Open Sources Show Notes for Thursday August 25, 2016


We wind down the summer here on Open Sources Guelph with more of our patented political discussion about hot button issues of the day. For instance, is Donald Trump now actually *trying* to run for president? He hasn’t said anything grotesque this week, but that doesn’t mean there’s nothing to talk about. And just because the House is in recess, it doesn’t mean that Canada’s federal politicians aren’t making news, even if they wish they weren’t. In media matters, we’ll look at the never-ending newspaper strike on the east coast, and wonder where all the reporters are in the deep south.

This Thursday, August 25, at 5 pm, Scotty Hertz and Adam A. Donaldson will discuss:

1) Don’t Call It a Pivot. After weeks and months of waiting it seems as though Donald Trump finally pulled himself together to become something resembling a mainstream candidate; he’s even softened his stance on immigration and conceded that the situation at the Mexican border is not a Mad Max-like wonderland. But is it too little too late? Has Trump changed enough to make this a race again, and how long can he hold on to the facade that he’s just another Republican politician? Especially since a) he still won’t release his tax returns, b) he seems to be using his campaign to line his own pockets, and c) no one’s now entirely sure that the heck his campaign is supposed to stand for.

2) Still On Strike. In a couple of weeks it will be Labour Day, that one time of year we salute the working people and give them a much need break from their labours. In Halifax though, there are some people that would love to get back to work right now, and they’re the members of the Halifax Typographical Union at the Chronicle-Herald, who have now been on strike for almost eight months. Negotiations seem to be going nowhere, and the administration seems more than happy to keep the paper going with a temp staff, but the question must be asked: How long can both sides keep this up? How long can Halifax’s largest paper operate in neutral? In the midst of concerns over media job losses, why aren’t we hearing more about journalists fighting the good fight?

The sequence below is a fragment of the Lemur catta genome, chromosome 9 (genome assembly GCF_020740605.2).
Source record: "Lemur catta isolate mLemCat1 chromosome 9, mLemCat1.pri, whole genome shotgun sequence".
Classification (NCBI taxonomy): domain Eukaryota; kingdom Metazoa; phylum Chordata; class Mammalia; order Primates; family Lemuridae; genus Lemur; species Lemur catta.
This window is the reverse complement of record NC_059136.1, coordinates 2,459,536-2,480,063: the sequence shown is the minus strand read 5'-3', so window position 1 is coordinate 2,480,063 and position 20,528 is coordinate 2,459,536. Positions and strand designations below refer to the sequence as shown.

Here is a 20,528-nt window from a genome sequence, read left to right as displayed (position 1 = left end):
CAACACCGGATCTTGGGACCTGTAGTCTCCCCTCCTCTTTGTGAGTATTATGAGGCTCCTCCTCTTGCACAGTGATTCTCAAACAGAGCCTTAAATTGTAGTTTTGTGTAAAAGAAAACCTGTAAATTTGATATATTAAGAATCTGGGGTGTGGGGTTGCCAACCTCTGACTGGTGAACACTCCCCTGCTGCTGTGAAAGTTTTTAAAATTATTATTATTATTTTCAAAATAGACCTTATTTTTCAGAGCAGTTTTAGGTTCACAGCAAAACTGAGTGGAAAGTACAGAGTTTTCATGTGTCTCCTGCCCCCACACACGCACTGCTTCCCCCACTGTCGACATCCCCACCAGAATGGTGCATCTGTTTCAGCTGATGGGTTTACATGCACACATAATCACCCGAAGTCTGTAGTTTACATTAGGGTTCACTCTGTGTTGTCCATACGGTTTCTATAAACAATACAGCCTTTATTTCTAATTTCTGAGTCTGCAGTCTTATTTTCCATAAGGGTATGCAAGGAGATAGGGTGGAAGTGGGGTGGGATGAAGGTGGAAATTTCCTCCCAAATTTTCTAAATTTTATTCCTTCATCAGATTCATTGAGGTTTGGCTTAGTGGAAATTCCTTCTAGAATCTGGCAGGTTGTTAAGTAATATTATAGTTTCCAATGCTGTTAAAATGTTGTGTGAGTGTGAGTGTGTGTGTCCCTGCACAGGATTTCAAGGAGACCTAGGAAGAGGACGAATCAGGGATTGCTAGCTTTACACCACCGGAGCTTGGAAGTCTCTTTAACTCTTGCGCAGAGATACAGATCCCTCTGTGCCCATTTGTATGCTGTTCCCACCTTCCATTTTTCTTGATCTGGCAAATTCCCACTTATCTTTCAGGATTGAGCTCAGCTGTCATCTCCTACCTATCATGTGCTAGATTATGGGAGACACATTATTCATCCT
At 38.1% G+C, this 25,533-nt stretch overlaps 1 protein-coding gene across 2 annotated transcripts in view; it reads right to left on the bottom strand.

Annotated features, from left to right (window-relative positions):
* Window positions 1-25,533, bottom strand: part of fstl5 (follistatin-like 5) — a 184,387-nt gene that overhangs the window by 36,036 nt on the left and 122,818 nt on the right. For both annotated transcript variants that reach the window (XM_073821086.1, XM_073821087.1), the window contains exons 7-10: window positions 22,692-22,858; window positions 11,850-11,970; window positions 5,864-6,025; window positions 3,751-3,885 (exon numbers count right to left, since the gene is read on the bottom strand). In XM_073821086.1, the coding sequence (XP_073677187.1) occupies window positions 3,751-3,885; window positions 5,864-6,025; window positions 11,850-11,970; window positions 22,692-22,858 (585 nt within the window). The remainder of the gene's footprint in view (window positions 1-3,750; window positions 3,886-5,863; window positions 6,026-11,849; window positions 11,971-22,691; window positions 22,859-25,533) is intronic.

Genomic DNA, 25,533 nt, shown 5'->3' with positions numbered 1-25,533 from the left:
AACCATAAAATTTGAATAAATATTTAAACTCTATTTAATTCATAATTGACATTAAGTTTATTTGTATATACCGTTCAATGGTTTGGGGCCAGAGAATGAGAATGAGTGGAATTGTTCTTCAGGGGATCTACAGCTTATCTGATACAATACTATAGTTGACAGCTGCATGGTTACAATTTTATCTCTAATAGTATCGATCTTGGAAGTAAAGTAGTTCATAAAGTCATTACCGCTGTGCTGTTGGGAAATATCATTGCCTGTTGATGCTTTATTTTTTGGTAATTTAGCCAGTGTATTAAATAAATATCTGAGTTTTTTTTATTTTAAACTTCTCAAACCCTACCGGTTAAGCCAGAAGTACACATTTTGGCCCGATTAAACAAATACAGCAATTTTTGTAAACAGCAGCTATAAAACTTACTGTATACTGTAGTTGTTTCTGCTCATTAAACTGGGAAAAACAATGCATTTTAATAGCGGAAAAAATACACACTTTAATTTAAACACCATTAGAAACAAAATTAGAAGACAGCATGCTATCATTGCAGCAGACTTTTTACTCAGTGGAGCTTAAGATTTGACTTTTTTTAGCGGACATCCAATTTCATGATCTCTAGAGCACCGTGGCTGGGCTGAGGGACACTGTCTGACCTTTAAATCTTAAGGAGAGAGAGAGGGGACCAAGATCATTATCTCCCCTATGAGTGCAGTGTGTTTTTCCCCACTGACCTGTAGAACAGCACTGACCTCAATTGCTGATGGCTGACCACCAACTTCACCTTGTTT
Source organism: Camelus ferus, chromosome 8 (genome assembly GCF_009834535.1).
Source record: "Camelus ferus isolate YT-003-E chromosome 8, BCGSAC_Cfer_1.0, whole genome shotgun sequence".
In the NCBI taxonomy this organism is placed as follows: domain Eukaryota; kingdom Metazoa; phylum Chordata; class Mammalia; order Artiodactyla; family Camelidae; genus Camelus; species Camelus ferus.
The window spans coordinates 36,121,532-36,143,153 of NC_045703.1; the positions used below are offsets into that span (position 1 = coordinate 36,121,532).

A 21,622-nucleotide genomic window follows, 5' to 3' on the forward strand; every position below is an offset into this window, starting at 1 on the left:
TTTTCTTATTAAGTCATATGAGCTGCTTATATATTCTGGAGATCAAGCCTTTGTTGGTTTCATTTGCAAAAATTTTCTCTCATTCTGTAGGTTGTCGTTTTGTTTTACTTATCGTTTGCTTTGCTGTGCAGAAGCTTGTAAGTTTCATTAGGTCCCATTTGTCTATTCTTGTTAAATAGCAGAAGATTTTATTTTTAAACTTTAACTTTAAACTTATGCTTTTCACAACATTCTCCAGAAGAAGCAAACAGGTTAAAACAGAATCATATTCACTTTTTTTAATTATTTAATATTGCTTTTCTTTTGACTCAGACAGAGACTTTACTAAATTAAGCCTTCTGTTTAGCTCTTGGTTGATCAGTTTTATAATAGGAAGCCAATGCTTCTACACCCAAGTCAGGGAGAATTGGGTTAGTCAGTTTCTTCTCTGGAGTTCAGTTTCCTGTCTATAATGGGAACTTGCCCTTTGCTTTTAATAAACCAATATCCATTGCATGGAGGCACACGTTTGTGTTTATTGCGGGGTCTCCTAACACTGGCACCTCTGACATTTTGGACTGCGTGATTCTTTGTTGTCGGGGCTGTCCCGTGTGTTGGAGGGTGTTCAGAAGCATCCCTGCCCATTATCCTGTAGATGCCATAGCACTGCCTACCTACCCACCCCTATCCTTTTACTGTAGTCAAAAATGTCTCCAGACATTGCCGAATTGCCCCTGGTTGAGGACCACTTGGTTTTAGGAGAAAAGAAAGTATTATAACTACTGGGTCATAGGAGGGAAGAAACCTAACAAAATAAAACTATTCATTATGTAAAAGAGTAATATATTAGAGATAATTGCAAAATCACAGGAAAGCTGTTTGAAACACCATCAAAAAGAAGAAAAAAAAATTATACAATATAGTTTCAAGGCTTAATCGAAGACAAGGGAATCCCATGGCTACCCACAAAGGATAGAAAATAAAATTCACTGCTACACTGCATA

3) Business as Usual. After a brief cabinet shake-up, it was back to business as usual for the Federal Liberals as they prepare for the fall session of the House of Commons. Jobs, the economy, and First Nations relations are all top of mind, but something much worse has enraptured national attention: a spending scandal. Oh yeah! So Jane Philpott likes taking limos and chilling executive lounges while Catherine McKenna likes getting her picture taken to the tune of $17,000 worth of photos (good thing we don’t develop anymore). Conservative lips were chapping at the taste of a Liberal spending scandal, while Justin Trudeau tries to make sure that he and the fans are still cool, but can the government overcome demons external and internal to get back on message?

4) Flood-gate. A Baton Rogue attorney posted an open letter to America’s news organizations and it went viral. In short, it accused them of ignoring the recent flooding that’s happened across Louisiana and it’s hard to say that the letter’s accusation is wrong. The writer explained that in their opinion the media is being biased against the poor, an accusation not unfamiliar as it’s the same one that was levelled against the government in the immediate aftermath of Hurricane Katrina. On top of that, there’s the broader issue of how the media covers these disasters. Are they ignoring the possibility that these incidents are the result of climate change? Is the media equipped to talk about these stories when there’s no partisan angle?

Open Sources is live on CFRU 93.3 fm and at 5 pm on Thursday.

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